The Safety and Security of a society depends not just on threats from international or internal conflict, but also threats to personal safety, such as homicide and theft. Furthermore, perceptions of safety can affect prosperity: if people are afraid to go outside, or to travel, then this affects their wellbeing.

The overall picture of whether law and order is improving is mixed. Some countries, such as Serbia, Albania and Estonia show improvement across the board, with citizens reporting improvements such as an increased feeling of being safe at night and decreased homicides and theft rates. This suggests that law and order is becoming more embedded in these countries and that the influence of organised crime in post-Soviet states may be decreasing.

However, other countries have been less fortunate – with El Salvador in particular seeing an increase in homicide rates and theft, which likely indicates the violence associated with the conflict arising from MS-13 gang activity. In other cases, those with the worst performances in this area, such as Malawi and the Central African Republic, continued their downward slide, suggesting that once the conditions that undermine law and order are in place, it is difficult to restore them.

Natural disasters sweeping away a sense of personal security

Protection from violence is important, but security as it relates to prosperity is about much more than that. For somebody to prosper they also need secure and consistent access to basic necessities such as food and shelter, as well as a safe living environment and infrastructure. Without them, they will perish or be forced to flee – and if their supply of either is not secure, they will be unable to set down roots, unable to take entrepreneurial risks, and unable to safeguard their family or benefit from anything other than a temporary boost in wellbeing. This can act as an important element of securing prosperity – for example, despite it being under threat in portions of Asia, strong security of living conditions underpin much of the prosperity which countries such as Singapore, Japan, Hong Kong and South Korea have experienced.

Many less prosperous countries are still unable to prepare or respond, and hence for them the threat to Safety and Security comes as much from the impact of natural events as from conflict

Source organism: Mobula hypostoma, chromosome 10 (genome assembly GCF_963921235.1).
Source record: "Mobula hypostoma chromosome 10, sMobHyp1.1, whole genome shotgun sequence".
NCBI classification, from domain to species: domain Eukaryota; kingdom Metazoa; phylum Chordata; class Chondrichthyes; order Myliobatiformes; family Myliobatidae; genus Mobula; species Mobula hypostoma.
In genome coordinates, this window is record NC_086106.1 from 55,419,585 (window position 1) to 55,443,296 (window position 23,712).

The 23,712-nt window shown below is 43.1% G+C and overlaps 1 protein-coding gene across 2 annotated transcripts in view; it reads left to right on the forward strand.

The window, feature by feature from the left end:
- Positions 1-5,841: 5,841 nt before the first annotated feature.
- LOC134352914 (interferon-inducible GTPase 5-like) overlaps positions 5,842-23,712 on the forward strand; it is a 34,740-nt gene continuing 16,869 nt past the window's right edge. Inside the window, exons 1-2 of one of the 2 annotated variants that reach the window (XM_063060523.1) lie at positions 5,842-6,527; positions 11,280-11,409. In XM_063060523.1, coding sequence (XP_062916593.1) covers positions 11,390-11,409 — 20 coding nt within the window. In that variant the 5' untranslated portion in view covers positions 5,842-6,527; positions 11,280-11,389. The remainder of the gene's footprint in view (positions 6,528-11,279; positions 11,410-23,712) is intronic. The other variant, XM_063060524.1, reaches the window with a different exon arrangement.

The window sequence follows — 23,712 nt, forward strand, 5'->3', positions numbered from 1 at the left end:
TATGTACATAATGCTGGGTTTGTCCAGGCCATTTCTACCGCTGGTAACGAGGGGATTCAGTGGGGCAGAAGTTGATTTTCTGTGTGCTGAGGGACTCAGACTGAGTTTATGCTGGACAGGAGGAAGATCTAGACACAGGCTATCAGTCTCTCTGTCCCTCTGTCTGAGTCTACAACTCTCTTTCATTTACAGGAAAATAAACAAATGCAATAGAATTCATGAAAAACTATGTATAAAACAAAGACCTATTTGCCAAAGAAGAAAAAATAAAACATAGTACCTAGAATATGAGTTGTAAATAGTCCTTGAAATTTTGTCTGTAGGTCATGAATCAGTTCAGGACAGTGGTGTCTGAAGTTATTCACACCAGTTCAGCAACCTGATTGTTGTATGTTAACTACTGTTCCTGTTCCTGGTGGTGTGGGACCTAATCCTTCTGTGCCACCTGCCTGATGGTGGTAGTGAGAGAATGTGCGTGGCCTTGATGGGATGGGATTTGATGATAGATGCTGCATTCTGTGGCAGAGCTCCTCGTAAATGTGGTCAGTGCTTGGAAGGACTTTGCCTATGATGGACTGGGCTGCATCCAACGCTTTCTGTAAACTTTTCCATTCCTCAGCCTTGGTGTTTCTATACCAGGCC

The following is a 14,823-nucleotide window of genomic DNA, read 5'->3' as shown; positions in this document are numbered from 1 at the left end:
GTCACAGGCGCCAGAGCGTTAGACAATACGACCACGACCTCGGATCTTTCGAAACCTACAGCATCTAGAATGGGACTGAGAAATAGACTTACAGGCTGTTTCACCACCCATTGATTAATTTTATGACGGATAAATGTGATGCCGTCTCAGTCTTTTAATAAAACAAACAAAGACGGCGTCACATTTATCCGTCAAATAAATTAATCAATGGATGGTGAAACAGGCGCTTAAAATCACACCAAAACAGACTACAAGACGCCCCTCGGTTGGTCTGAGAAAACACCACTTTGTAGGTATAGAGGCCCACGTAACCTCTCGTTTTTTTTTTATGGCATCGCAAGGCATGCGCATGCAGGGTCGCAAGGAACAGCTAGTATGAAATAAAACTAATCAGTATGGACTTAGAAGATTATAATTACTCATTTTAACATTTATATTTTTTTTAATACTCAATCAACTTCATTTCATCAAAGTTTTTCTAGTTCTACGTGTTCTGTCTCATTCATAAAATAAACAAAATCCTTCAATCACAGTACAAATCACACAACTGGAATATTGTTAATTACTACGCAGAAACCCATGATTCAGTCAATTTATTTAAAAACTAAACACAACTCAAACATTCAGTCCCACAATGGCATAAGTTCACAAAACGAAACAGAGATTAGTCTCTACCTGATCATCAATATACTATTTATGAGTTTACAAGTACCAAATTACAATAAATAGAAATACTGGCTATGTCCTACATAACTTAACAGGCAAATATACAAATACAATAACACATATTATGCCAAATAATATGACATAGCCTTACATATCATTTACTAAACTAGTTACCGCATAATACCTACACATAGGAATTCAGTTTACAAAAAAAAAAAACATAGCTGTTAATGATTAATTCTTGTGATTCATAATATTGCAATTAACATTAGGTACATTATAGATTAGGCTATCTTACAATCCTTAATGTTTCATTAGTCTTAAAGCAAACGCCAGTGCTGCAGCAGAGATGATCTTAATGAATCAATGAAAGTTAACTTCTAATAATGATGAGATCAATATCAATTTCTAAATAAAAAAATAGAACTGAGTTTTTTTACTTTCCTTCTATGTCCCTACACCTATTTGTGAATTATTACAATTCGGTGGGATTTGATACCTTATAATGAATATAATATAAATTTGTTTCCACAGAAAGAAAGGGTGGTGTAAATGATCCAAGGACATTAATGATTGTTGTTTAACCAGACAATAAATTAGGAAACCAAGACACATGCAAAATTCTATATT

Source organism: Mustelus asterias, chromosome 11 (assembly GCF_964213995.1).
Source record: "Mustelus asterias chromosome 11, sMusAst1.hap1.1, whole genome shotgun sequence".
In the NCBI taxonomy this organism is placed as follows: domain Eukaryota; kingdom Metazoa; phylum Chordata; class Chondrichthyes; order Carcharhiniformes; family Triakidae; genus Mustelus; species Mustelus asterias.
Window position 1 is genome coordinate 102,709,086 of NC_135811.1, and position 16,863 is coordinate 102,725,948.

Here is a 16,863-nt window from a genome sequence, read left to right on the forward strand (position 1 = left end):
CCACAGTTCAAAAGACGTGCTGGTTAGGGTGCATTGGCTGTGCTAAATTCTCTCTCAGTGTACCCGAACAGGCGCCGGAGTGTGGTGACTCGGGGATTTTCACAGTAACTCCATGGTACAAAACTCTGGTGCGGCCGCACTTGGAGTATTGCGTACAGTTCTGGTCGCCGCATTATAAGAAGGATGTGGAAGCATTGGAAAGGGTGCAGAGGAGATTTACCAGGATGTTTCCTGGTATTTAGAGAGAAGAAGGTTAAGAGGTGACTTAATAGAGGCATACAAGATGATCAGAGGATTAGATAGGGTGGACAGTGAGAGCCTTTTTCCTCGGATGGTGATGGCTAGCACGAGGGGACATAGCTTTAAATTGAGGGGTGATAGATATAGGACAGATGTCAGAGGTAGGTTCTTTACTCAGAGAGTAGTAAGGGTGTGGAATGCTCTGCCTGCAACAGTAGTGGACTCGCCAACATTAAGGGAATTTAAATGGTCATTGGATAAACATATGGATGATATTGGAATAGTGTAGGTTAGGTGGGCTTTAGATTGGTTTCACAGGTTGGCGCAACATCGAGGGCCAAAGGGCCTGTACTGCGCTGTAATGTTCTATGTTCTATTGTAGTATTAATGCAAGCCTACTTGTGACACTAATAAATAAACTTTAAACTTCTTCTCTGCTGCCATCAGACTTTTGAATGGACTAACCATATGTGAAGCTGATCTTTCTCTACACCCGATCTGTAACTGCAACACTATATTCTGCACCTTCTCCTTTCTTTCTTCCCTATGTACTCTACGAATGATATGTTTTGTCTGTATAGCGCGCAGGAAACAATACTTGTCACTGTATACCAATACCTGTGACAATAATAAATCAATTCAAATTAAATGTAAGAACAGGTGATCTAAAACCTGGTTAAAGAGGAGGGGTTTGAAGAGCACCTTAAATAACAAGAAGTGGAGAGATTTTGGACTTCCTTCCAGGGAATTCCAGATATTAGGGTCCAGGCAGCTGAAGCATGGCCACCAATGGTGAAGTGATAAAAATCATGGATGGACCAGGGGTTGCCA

In addition to conflict, natural disasters have been the driving force behind decreasing security in some countries, as 2016-17 has seen drought and famine threaten the livelihoods of large numbers of people. In Uganda, for example, droughts destroyed harvests, leading the Government to declare in November 2016 that over 1.3 million people were in need of food aid; and in Ethiopia the El Niño weather event caused the worst drought in decades, resulting in approximately 10.2 million people needing food aid. This was not just an issue in Sub-Saharan Africa; in Thailand over half a million households were affected by the 2016-17 floods; and in Ecuador some 720,000 people required humanitarian assistance after an earthquake rocked the country.

With increased prosperity comes the ability to reduce the human costs of natural disasters. For example, the 2011 Christchurch earthquake in New Zealand claimed 185 lives, whereas a slightly larger earthquake in Haiti the year before had killed a quarter of a million people. Many less prosperous countries are still unable to prepare or respond, and hence for them the threat to Safety and Security comes as much from the impact of natural events as from conflict.

Lessons for prosperity: an increasingly insecure world

Escalating regional conflicts, natural disasters and a global terrorist threat are combining to mean that, for the first time in decades, the long-term trend of the world becoming safer and more secure may be reversing. These factors may also overlap; chaos and conflict cause humanitarian crises, the scarcity caused by famine and drought can lead to conflict, and lawless areas can offer a hotbed for terrorism to prosper. Without these issues being resolved, one of the foundations of prosperity may be under threat.